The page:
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Holocaust museum seeks YouTube viewers in Iran

Today Holocaust museum Yad Vashem launched its Farsi-language YouTube channel

How do you say “Holocaust” in Farsi?  You and I may not know, but the world’s largest center dedicated to preserving the memory of Europe’s murdered Jews is hoping millions of Iranians will soon find out – or at least, will learn it in a different context.

On Sunday, the Jerusalem-based Yad Vashem was set to launch the Farsi-language version of its YouTube channel, making available to speakers of the language a number of clips and stories recalling some of the twentieth century’s darkest moments.  This is in addition to the Yad Vashem website which already operates a Farsi-language page.  (I guess they figured more people are likely to stumble across their material on youtube.)

The organization’s goal is to combat the misinformation campaign launched by the Iranian regime, a government which in 2006 hosted an international conference questioning the Holocaust’s validity.  Five years later, it is unclear if any Iranians were actually influenced by the event or by their president’s continued incitement.  (Mahmoud Ahmadinejad frequently criticizes what he considers international validation of the State of Israel vis-à-vis the Holocaust.)

If the statistics are correct, Israel has an audience in Iran.  Last week, the Israeli tourism ministry released figures showing the number of hits it has had to its own website.  It noted that a surprising number of virtual visitors – indeed, a few thousand – came from countries like Iran.  But it might be a while before Iranians (whose passports say “not valid in Occupied Palestine”) will be booking rooms at Tel Aviv’s Dan Panorama.

The figures also noted a number of hits from Arab countries.  But it is not clear why they are visiting these pages.  More than two years ago, Yad Vashem launched the Arabic-language version of its YouTube  site.  Of the dozen or so clips on there, most are survivor testimonials, each receiving a few hundred hits.  By contrast, one clip showing Jews being gunned down in Latvia in May 1945 had over 200,000 views.  Are they checking to see if it is true or simply sadists watching Jews being killed?

Yad Vashem did not invent this strategy of outreach; it is merely its latest promoter. The idea of using the web as a combative tool was set in place nearly half a century ago by the US Department of Defense. But it is no longer just a tool of governments or even quasi-governmental bodies like Yad Vashem. Social networking groups have shown that governments and their borders cannot keep people apart – physically yes, but virtually no. LinkedIn introduces Israeli start-up entrepreneurs to Saudi business investors. MySpace allows a Syrian teen to learn what music an Israeli teen is listening to.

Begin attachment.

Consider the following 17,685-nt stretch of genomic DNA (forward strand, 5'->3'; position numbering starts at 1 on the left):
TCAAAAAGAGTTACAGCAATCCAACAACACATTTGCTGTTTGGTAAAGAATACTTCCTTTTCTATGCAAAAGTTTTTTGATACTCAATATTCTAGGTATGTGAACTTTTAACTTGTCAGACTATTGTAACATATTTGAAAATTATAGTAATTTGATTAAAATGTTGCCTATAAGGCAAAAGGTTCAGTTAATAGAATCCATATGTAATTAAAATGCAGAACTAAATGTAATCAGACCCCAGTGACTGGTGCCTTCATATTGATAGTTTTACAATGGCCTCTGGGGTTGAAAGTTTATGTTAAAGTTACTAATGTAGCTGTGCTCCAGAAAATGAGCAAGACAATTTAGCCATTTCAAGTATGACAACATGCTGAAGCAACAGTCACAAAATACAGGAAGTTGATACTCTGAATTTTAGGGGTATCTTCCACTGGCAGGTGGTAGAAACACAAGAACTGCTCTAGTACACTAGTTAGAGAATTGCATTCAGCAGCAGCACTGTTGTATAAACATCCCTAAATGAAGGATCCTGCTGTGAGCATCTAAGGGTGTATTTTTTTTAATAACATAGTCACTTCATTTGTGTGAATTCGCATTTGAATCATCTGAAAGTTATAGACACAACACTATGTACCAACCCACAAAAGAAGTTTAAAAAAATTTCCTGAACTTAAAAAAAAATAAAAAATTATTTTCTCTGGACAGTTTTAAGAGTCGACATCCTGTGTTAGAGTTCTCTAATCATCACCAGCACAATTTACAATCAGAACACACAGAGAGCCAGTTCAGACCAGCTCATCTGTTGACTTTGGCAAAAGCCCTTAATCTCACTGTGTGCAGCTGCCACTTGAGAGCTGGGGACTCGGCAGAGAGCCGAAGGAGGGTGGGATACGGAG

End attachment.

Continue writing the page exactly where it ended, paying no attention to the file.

And a Facebook group dedicates itself to “Lebanon & Israel Friendship.” It promotes “happy debating” and is not bound by envoys, military censors or diplomats. Its rules are basic:

1. Argue the views, not the poster. If you insult the poster directly in a manner of swearing, you will be banned.

2. Holocaust denial will not be tolerated.

3. Everyone has the right to their religious freedom, or lack of it.

4. No anti-Semitism will be tolerated or the acceptance and support of killing innocent civilians.

5. Racism will not be tolerated. Argue facts, not nationalities.

6. Any post not made in English (or that does not include an exact English translation) will be deleted.

If the group succeeds in creating friendships, its members will likely call each other using Skype.  Limits are no longer defined by lines drawn on a map but rather by internet connection speed.  And it seems like everyone is catching on.

The Israeli military has its own youtube page and regularly churns out its version of ongoing operations.  The Israeli foreign ministry’s spokesman Yigal Palmor cross-promotes pro-Israel tweets on a regular basis.  And earlier this month, an Iranian television clip showing the alleged confession of an Iranian national who claimed he trained with Mossad agents in Israel went viral on the internet.  Perhaps both sides are hoping mass-information will outweigh misinformation.

There are naturally limitations.  Many governments attempt to block access to a number of these sites specifically for these reasons.  Others choose to allow access, only to then track their citizens and the comments they make.  One contributor on the “Lebanon & Israeli Friendship” page admitted he will be seen as a traitor just for writing anything.  Others fear simple involvement in such an exchange could get them arrested.

In the long run, such restrictive efforts will fail.  This is the direction communications are heading; this is the future battleground over hearts and minds.  One thing is undisputable: whoever the victor, most of us would prefer a war of webpages over a war of weapons.

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